3. Improved child protection: As noted earlier, families living in poverty in Ethiopia are often unable to provide their children with three meals a day, causing many children to drop out of school in order to beg for money on the street, or work for food. Street children are vulnerable to various forms of exploitation and violence, such as child prostitution and gang recruitment. Keeping children in school by providing them with enough nutritious food means they are able to avoid the dangers that street begging brings. In turn, their rights and security are protected. 

 

4. Improved employment opportunities for local women: In addition to benefiting impoverished children, the program has also provided employment opportunities for the mothers of the children, with each public school providing between 30 and 50 jobs for these women. The program has enabled women to earn a better income and therefore reduce levels of poverty for themselves and their families. Importantly, the program has enabled these women to learn cooking skills, catering management skills, warehouse management skills and team-building skills, thus leading them to future and further job opportunities. In addition to achieving the further implementation of SDG Goal 2, this outcome has thus also helped Ethiopia further implement SDG Goal 5 on gender equality and women’s empowerment.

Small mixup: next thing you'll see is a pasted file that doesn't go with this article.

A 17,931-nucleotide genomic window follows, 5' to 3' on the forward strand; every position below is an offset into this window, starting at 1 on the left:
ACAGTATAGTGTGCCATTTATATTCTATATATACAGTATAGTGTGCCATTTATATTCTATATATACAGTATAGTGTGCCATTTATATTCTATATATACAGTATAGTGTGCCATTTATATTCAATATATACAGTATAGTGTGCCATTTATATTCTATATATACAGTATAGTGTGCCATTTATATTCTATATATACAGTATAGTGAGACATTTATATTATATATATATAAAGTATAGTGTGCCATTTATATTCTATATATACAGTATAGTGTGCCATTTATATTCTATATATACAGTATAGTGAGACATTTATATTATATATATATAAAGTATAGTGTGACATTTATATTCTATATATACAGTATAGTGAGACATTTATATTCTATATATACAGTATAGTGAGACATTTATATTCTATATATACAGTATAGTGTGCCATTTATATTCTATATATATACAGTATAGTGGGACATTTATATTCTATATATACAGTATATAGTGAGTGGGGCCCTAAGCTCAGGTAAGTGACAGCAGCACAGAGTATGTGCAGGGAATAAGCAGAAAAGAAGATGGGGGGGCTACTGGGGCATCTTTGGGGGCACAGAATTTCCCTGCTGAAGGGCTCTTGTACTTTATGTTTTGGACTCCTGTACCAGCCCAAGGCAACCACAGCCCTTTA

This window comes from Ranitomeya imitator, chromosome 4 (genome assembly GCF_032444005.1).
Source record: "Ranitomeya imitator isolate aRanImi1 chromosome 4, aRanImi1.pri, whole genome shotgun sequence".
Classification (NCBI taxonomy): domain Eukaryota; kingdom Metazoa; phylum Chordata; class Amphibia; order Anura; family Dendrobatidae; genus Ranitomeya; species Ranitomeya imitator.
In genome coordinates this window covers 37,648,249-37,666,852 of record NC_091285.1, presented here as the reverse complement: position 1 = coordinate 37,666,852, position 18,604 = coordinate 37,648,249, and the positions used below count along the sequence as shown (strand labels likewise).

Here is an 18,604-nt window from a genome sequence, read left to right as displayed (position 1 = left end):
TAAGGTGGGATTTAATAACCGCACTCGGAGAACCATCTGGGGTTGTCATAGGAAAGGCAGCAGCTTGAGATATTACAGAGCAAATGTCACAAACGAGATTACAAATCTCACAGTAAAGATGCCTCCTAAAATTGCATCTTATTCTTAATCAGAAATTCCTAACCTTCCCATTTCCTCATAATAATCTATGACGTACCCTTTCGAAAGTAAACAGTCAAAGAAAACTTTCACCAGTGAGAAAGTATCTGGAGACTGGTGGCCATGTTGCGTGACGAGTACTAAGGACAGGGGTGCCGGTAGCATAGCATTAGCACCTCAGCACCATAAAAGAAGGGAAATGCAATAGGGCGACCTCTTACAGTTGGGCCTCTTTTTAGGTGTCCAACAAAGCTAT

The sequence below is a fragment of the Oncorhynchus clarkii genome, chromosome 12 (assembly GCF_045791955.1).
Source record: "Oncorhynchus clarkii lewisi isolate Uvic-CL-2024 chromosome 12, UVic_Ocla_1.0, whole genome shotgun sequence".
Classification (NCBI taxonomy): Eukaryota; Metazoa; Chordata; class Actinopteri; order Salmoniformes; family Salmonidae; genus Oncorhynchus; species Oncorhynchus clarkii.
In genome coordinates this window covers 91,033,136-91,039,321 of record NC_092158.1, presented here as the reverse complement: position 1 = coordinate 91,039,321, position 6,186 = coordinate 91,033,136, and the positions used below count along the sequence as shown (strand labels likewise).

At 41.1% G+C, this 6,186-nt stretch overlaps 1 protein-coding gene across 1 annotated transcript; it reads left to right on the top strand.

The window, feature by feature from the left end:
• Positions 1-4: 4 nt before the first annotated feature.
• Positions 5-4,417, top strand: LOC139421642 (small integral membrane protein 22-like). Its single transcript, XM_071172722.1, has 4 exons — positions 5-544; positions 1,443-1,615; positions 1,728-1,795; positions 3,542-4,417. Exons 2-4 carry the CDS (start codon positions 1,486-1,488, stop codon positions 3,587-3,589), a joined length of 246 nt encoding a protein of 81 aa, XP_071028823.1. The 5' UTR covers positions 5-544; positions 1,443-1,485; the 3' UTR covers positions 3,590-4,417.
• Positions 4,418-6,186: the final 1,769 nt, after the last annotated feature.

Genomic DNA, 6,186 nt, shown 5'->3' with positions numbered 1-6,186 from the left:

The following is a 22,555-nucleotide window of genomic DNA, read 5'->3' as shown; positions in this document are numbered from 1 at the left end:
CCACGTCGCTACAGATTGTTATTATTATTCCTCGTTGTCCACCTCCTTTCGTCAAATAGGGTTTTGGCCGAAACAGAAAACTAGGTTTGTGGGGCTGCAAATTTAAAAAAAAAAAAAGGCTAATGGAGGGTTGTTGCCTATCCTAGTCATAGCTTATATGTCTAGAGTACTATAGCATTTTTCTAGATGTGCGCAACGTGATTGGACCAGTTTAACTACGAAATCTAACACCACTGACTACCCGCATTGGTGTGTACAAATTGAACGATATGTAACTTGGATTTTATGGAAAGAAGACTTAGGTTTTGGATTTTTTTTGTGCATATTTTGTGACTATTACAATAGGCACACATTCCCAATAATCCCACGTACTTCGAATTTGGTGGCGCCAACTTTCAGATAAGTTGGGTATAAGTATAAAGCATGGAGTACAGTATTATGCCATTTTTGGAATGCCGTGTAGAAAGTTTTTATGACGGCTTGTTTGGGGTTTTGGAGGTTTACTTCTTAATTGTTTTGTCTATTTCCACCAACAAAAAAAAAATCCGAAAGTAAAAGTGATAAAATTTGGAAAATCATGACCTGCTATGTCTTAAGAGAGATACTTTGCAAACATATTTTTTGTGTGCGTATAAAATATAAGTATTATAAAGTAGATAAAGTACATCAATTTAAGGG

Lessons learned

1. Promoting women’s participation in local hunger relief programs can improve and diversify their job skills such as food management and create future employment opportunities. Collaborating with local non-governmental organizations enables international stakeholders to better understand the local context. By partnering with Ye Enat Weg Charitable Association, China Foundation for Poverty Alleviation was able to connect with women living in poverty and provide them with sustainable career development opportunities. Otherwise stated, collaboration with local stakeholders can economically empower women from poor backgrounds, provide locals with decent salaries and bring employment avenues to the unemployed. Furthermore, engaging women in hunger relief programs can boost their enthusiasm for local charitable and humanitarian initiatives, all the while teaching them about food management and safety.

 

2. Implementing international humanitarian programs requires strong cooperation with local stakeholders. In order to ensure the sustainability and effectiveness of international humanitarian projects, it is crucial to foster strong cooperation with local institutions and non-governmental organizations, as these are the stakeholders who understand local situations better than anyone else and know how to best meet the needs of local populations. Put simply, local stakeholders are able to shape and implement international projects within the localized context. This is why it was crucial for Chinese stakeholders to meet with a number of Ethiopian government agencies, charitable organizations and schools before the Smiling Children School Feeding Program was launched, so they could fully grasp local conditions and needs. This project has also demonstrated the necessity of sustaining cooperation with local actors throughout the implementation stage, so as to ensure the monitoring and smooth execution of desired outcomes.